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In this Resurrection the tiered landscape makes me wonder if Bellini has seen those Chinese landscapes on hanging scrolls where extensive horizontal vistas are turned into vertical ascents followed up the picture surface by tiny pilgrims. In this Bellini, Christ rises through the gauzy clouds of a sunrise that seem to offer him temporary footing along the way. The familiar figures, three Maries and John, are making their way across the spreading landscape to arrive too late at the tomb. Everything is comprehended at once in a transcendent instant.

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While Bellini is focusing on wider worlds, Mantegna looks with wonderful intensity at detail lying closer at hand, like the priest’s beard made of hundreds of separate curls and his brocaded cope, a whole universe of different shiny textures. As an instance of burrowing inward rather than expanding outward, we could set against the Bellini Resurrection Mantegna’s astonishing drawing of Christ breaking into Limbo (shown in Berlin but not in London). The foreground, a kind of landscape underfoot, shows a squared-off rocky shelf like architecture confused with or overlaid by ruined objects of human manufacture, wonderfully, even senselessly, complex, but also nothing more than the ineffectual door barring entry to this part of the underworld. In one compact display it sums up this artist’s fascination with the classical world and its survival into the present.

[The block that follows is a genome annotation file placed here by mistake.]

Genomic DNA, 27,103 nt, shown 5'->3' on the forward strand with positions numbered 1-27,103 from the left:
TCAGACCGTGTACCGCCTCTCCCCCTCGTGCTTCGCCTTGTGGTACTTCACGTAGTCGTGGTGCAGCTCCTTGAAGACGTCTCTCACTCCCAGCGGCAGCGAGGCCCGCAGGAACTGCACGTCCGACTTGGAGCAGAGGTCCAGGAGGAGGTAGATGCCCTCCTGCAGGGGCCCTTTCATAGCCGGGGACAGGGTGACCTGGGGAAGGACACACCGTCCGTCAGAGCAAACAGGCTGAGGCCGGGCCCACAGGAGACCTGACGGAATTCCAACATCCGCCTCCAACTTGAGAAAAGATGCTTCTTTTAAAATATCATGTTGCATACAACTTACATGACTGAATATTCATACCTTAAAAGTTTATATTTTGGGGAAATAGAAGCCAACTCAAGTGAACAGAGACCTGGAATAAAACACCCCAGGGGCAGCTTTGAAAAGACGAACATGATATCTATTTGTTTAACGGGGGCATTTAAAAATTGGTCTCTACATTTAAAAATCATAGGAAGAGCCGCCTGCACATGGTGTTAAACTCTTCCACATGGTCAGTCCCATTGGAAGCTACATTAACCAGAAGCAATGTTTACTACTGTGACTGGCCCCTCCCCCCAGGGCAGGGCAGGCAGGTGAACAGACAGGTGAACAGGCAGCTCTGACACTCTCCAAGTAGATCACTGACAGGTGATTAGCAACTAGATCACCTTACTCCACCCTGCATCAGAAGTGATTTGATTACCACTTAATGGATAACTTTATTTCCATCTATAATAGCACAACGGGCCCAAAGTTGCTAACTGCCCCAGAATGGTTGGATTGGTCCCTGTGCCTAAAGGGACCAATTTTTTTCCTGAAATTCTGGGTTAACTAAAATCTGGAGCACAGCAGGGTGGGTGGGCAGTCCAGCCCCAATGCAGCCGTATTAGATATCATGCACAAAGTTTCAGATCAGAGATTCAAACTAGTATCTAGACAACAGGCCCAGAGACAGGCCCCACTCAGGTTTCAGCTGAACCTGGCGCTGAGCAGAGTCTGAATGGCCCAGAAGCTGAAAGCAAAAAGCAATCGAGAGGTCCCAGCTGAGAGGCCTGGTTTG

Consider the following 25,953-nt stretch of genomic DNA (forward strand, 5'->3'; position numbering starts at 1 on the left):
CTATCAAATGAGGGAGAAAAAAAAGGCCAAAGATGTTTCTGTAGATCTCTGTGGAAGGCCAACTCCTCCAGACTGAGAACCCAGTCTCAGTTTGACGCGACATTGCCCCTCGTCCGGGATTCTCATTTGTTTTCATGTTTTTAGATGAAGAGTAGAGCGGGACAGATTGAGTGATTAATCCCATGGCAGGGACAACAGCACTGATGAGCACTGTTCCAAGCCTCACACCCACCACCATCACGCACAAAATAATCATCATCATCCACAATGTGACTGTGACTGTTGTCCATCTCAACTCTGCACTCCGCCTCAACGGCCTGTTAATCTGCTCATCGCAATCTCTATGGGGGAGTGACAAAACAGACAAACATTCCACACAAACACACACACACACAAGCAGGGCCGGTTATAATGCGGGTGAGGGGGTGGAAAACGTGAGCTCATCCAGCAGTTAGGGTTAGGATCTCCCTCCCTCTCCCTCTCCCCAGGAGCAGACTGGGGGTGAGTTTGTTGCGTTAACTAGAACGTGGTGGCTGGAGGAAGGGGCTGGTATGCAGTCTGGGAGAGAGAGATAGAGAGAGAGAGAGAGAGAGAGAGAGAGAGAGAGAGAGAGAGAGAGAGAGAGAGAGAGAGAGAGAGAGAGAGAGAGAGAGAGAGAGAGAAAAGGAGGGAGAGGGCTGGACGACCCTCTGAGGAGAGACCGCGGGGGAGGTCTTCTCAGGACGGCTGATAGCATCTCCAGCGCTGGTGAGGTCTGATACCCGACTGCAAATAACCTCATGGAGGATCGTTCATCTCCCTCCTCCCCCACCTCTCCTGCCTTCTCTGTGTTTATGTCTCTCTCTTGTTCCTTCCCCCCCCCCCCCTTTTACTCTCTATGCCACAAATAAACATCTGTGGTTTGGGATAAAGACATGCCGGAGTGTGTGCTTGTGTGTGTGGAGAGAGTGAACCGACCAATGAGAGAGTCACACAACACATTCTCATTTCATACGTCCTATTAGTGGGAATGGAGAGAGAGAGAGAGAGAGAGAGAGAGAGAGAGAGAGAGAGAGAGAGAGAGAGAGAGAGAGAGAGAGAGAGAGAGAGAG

Bellini was captivated by this composition and copied it.  In Mantegna’s  Crucifixion now in the Louvre, we find the grandest example of paving underfoot raised to the level of landscape, even suggesting, through the magic of multiple vanishing points, infinite space (see opening image).

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When Bellini deals with death and the deathly we are likely to get something like Christ supported by four angels, where torment is drowned in a surfeit of sweetness, where the angels’ almost-grownup bodies are delightfully small, and the astonishing conceit of showing one of them in motion and about to disappear altogether behind Christ breaks up the immobility of death conclusively.

One of the most telling juxtapositions of all matched this painting with Donatello’s Christ supported by five putti or angels from the V & A, who are tripping over their more voluminous clothes and most of whom practically disappear at first because they are carved in miraculously shallow relief. Bellini’s equivalent for Donatello’s fade-effects is extreme delicacy of contour and faintness in his colours, which comes closest to grisaille in the right-hand angel, and in the prevalence of flesh tones that are like non-colours, even as, or partly because, they are so good at recording shadows. This will not be Bellini’s last brush with sculpture as the model for painting.